Those of us that run small businesses are requiring masks per the Americans with Disabilities Act’s instructions. And yet I’ve already been challenged on this requirement. Because the person making the complaint said I wasn’t doing enough to support the disabled community who can’t wear masks.
Are. You. Kidding. Me?
Where is the protest for the disabled community demanding able-bodied people stop adopting our laws for their own use? Where is the peaceful march demanding we are treated like people, as the BIPOC and LGBTQIA+ communities are demanding? Where is the outrage at how disabled people are treated in spaces where we should be safe? Where are the able-bodied allies who fight for our freedoms along with their own?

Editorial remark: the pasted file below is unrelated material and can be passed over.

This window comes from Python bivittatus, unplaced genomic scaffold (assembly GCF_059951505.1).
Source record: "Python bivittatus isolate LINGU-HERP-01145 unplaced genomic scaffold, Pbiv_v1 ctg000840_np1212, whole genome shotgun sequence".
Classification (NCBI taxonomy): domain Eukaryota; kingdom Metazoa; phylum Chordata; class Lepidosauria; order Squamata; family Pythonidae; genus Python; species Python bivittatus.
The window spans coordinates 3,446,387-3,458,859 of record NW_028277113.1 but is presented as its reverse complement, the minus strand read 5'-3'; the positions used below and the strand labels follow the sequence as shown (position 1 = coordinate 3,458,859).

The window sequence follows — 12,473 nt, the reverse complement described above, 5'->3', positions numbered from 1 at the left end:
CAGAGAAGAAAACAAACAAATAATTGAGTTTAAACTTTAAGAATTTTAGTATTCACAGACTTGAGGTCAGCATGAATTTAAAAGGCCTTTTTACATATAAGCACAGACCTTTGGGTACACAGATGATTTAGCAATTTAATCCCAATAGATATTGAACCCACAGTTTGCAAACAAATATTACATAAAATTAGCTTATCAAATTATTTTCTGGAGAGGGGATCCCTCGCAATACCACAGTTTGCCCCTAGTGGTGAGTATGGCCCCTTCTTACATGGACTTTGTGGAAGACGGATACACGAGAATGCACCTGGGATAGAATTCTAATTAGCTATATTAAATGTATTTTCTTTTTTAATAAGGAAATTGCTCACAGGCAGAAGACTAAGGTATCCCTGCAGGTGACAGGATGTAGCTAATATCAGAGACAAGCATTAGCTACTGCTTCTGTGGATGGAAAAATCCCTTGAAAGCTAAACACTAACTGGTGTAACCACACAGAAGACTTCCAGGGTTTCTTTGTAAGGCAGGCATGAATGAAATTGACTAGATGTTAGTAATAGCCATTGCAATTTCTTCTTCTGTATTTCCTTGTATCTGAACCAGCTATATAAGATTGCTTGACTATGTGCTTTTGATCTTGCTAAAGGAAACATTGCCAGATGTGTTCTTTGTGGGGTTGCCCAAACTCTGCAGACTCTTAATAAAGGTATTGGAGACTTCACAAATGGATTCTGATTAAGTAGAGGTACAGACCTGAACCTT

These protests we are seeing today, on a global level, grew from groups demanding more, demanding better for their community. I am demanding better. I demand more for my community and I am tired of waiting for the “right moment”. I am raging at being told to wait my turn. For people with disabilities no “right moment” has ever presented itself.
I am done waiting. I will speak my truths. I will use my rage. I will be silent no longer. Are you ready? Because I’m rallying the disabled community. And we will be heard.
Author biography: Annie Carl was born with Lipomeningomyelocele (a rare spinal birth defect that, according to Google, 1 in 4,000 babies are born with) and is a Stage IV Non-Hodgkin’s Lymphoma survivor. She owns and runs The Neverending Bookshop, a feminist, activist genre bookstore in Edmonds, WA. She regularly visits writing groups and trade shows to advocate for disabled diversity and positive representation. When not running an award winning bookstore, Annie reads massive quantities of science fiction, fantasy, and romance; knits; and hangs out with her very silly family and friends.